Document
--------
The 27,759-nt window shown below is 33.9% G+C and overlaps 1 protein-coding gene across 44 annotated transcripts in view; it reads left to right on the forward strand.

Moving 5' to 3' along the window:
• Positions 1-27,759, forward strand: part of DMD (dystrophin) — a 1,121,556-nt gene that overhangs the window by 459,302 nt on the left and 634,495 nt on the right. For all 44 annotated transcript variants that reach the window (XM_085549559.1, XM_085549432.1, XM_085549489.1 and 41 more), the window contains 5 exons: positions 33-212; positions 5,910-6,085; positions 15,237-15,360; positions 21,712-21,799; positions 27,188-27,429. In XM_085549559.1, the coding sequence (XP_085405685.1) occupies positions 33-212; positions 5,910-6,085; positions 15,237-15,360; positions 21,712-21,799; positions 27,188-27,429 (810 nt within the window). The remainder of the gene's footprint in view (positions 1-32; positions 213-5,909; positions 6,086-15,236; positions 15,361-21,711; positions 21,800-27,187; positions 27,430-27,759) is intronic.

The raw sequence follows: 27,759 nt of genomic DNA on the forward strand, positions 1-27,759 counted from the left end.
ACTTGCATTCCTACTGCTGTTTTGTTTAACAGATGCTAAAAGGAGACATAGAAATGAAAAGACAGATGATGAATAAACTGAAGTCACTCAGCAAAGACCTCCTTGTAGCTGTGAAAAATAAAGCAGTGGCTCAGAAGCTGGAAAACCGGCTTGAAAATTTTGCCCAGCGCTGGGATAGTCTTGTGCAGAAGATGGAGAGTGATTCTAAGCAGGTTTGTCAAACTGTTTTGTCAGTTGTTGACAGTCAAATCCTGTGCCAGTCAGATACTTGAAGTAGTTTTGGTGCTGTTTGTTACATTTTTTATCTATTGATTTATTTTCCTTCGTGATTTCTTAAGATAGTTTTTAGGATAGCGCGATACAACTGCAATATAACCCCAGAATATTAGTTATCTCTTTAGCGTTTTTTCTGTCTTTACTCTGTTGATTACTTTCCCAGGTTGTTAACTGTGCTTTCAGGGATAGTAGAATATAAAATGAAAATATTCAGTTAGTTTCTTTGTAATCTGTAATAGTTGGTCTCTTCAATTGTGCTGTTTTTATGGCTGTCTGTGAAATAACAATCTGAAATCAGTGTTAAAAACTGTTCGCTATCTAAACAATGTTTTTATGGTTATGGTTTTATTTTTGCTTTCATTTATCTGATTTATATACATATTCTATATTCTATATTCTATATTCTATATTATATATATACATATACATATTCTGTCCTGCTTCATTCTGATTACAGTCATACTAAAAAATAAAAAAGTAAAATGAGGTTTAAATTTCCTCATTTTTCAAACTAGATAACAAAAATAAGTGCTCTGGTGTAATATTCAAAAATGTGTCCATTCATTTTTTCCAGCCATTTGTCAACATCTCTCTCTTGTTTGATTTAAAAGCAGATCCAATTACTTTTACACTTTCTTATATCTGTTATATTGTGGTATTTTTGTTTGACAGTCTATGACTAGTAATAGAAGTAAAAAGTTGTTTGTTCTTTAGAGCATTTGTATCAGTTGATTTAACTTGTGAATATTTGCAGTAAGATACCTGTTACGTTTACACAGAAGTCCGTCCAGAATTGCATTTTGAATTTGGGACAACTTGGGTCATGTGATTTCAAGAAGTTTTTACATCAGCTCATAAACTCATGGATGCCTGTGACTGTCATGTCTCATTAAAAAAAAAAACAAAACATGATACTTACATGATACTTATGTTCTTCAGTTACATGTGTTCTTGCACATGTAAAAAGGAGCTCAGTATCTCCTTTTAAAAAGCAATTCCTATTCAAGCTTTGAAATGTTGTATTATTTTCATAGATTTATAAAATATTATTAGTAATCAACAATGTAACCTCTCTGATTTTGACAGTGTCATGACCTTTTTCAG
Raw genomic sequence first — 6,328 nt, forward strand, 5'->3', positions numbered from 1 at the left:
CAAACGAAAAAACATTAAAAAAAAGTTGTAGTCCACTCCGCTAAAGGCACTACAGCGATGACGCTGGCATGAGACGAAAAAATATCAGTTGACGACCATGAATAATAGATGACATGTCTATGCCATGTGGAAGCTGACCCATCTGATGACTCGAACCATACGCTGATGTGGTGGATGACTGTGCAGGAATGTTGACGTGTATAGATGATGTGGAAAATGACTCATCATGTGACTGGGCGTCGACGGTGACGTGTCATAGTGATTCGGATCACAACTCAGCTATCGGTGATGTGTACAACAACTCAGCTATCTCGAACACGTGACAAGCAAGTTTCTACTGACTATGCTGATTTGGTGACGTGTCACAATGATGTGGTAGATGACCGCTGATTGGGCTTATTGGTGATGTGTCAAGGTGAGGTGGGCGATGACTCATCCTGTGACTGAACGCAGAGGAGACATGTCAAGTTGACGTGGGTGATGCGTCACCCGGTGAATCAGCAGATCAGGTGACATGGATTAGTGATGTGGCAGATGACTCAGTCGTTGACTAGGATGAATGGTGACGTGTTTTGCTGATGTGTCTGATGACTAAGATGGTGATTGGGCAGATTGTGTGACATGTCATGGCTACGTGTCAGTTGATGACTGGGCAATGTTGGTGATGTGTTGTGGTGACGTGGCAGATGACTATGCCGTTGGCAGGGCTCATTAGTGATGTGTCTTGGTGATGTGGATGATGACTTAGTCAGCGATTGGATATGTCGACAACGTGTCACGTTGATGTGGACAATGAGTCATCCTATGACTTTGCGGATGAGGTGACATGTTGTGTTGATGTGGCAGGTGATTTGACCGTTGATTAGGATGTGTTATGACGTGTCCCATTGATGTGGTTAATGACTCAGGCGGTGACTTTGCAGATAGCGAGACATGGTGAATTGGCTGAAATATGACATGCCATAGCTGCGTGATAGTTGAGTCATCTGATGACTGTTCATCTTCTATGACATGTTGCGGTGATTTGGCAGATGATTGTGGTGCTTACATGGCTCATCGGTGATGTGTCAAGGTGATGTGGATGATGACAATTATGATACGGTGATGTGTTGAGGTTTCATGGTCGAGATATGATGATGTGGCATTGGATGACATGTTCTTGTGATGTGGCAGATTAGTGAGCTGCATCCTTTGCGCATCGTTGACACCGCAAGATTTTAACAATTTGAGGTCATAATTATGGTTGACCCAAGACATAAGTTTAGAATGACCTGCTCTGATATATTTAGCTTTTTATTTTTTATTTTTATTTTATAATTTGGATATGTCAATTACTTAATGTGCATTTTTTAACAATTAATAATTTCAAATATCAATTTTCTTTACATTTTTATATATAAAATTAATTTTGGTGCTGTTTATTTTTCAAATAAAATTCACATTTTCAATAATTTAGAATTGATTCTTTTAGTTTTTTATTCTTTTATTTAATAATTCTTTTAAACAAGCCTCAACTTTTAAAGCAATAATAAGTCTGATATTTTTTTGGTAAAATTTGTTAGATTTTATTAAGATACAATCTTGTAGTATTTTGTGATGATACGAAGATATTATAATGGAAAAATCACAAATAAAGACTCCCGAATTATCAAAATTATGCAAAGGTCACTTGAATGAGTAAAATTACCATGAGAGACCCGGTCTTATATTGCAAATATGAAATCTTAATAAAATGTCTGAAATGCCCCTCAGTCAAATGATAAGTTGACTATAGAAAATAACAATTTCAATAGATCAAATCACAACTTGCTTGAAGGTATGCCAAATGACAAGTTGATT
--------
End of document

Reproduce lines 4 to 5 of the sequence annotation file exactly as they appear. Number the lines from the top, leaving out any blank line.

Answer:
The raw sequence follows: 27,759 nt of genomic DNA on the forward strand, positions 1-27,759 counted from the left end.
ACTTGCATTCCTACTGCTGTTTTGTTTAACAGATGCTAAAAGGAGACATAGAAATGAAAAGACAGATGATGAATAAACTGAAGTCACTCAGCAAAGACCTCCTTGTAGCTGTGAAAAATAAAGCAGTGGCTCAGAAGCTGGAAAACCGGCTTGAAAATTTTGCCCAGCGCTGGGATAGTCTTGTGCAGAAGATGGAGAGTGATTCTAAGCAGGTTTGTCAAACTGTTTTGTCAGTTGTTGACAGTCAAATCCTGTGCCAGTCAGATACTTGAAGTAGTTTTGGTGCTGTTTGTTACATTTTTTATCTATTGATTTATTTTCCTTCGTGATTTCTTAAGATAGTTTTTAGGATAGCGCGATACAACTGCAATATAACCCCAGAATATTAGTTATCTCTTTAGCGTTTTTTCTGTCTTTACTCTGTTGATTACTTTCCCAGGTTGTTAACTGTGCTTTCAGGGATAGTAGAATATAAAATGAAAATATTCAGTTAGTTTCTTTGTAATCTGTAATAGTTGGTCTCTTCAATTGTGCTGTTTTTATGGCTGTCTGTGAAATAACAATCTGAAATCAGTGTTAAAAACTGTTCGCTATCTAAACAATGTTTTTATGGTTATGGTTTTATTTTTGCTTTCATTTATCTGATTTATATACATATTCTATATTCTATATTCTATATTCTATATTATATATATACATATACATATTCTGTCCTGCTTCATTCTGATTACAGTCATACTAAAAAATAAAAAAGTAAAATGAGGTTTAAATTTCCTCATTTTTCAAACTAGATAACAAAAATAAGTGCTCTGGTGTAATATTCAAAAATGTGTCCATTCATTTTTTCCAGCCATTTGTCAACATCTCTCTCTTGTTTGATTTAAAAGCAGATCCAATTACTTTTACACTTTCTTATATCTGTTATATTGTGGTATTTTTGTTTGACAGTCTATGACTAGTAATAGAAGTAAAAAGTTGTTTGTTCTTTAGAGCATTTGTATCAGTTGATTTAACTTGTGAATATTTGCAGTAAGATACCTGTTACGTTTACACAGAAGTCCGTCCAGAATTGCATTTTGAATTTGGGACAACTTGGGTCATGTGATTTCAAGAAGTTTTTACATCAGCTCATAAACTCATGGATGCCTGTGACTGTCATGTCTCATTAAAAAAAAAAACAAAACATGATACTTACATGATACTTATGTTCTTCAGTTACATGTGTTCTTGCACATGTAAAAAGGAGCTCAGTATCTCCTTTTAAAAAGCAATTCCTATTCAAGCTTTGAAATGTTGTATTATTTTCATAGATTTATAAAATATTATTAGTAATCAACAATGTAACCTCTCTGATTTTGACAGTGTCATGACCTTTTTCAG